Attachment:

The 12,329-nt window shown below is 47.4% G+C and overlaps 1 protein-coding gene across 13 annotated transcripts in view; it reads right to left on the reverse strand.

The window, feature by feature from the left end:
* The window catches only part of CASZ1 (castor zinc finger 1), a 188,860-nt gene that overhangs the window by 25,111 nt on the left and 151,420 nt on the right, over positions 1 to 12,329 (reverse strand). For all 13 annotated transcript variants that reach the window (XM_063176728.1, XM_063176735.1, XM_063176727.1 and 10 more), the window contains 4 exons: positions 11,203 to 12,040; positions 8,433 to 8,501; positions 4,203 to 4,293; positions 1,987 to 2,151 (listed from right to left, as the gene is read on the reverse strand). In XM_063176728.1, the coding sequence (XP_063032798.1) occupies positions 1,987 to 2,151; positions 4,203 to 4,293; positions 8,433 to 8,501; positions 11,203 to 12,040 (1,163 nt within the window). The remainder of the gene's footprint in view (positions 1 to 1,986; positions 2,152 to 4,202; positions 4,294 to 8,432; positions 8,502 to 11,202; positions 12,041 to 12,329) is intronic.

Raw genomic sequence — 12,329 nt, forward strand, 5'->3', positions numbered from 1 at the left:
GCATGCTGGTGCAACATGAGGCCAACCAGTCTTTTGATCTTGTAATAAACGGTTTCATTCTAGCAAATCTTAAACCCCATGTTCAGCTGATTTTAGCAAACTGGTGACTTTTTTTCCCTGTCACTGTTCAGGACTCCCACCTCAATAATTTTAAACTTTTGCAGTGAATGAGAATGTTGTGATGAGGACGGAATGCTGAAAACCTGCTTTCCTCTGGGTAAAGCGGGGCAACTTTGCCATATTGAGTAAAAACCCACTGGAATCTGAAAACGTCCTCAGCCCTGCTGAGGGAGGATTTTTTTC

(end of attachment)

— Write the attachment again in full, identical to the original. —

The 12,329-nt window shown below is 47.4% G+C and overlaps 1 protein-coding gene across 13 annotated transcripts in view; it reads right to left on the reverse strand.

The window, feature by feature from the left end:
* The window catches only part of CASZ1 (castor zinc finger 1), a 188,860-nt gene that overhangs the window by 25,111 nt on the left and 151,420 nt on the right, over positions 1 to 12,329 (reverse strand). For all 13 annotated transcript variants that reach the window (XM_063176728.1, XM_063176735.1, XM_063176727.1 and 10 more), the window contains 4 exons: positions 11,203 to 12,040; positions 8,433 to 8,501; positions 4,203 to 4,293; positions 1,987 to 2,151 (listed from right to left, as the gene is read on the reverse strand). In XM_063176728.1, the coding sequence (XP_063032798.1) occupies positions 1,987 to 2,151; positions 4,203 to 4,293; positions 8,433 to 8,501; positions 11,203 to 12,040 (1,163 nt within the window). The remainder of the gene's footprint in view (positions 1 to 1,986; positions 2,152 to 4,202; positions 4,294 to 8,432; positions 8,502 to 11,202; positions 12,041 to 12,329) is intronic.

Raw genomic sequence — 12,329 nt, forward strand, 5'->3', positions numbered from 1 at the left:
GCATGCTGGTGCAACATGAGGCCAACCAGTCTTTTGATCTTGTAATAAACGGTTTCATTCTAGCAAATCTTAAACCCCATGTTCAGCTGATTTTAGCAAACTGGTGACTTTTTTTCCCTGTCACTGTTCAGGACTCCCACCTCAATAATTTTAAACTTTTGCAGTGAATGAGAATGTTGTGATGAGGACGGAATGCTGAAAACCTGCTTTCCTCTGGGTAAAGCGGGGCAACTTTGCCATATTGAGTAAAAACCCACTGGAATCTGAAAACGTCCTCAGCCCTGCTGAGGGAGGATTTTTTTC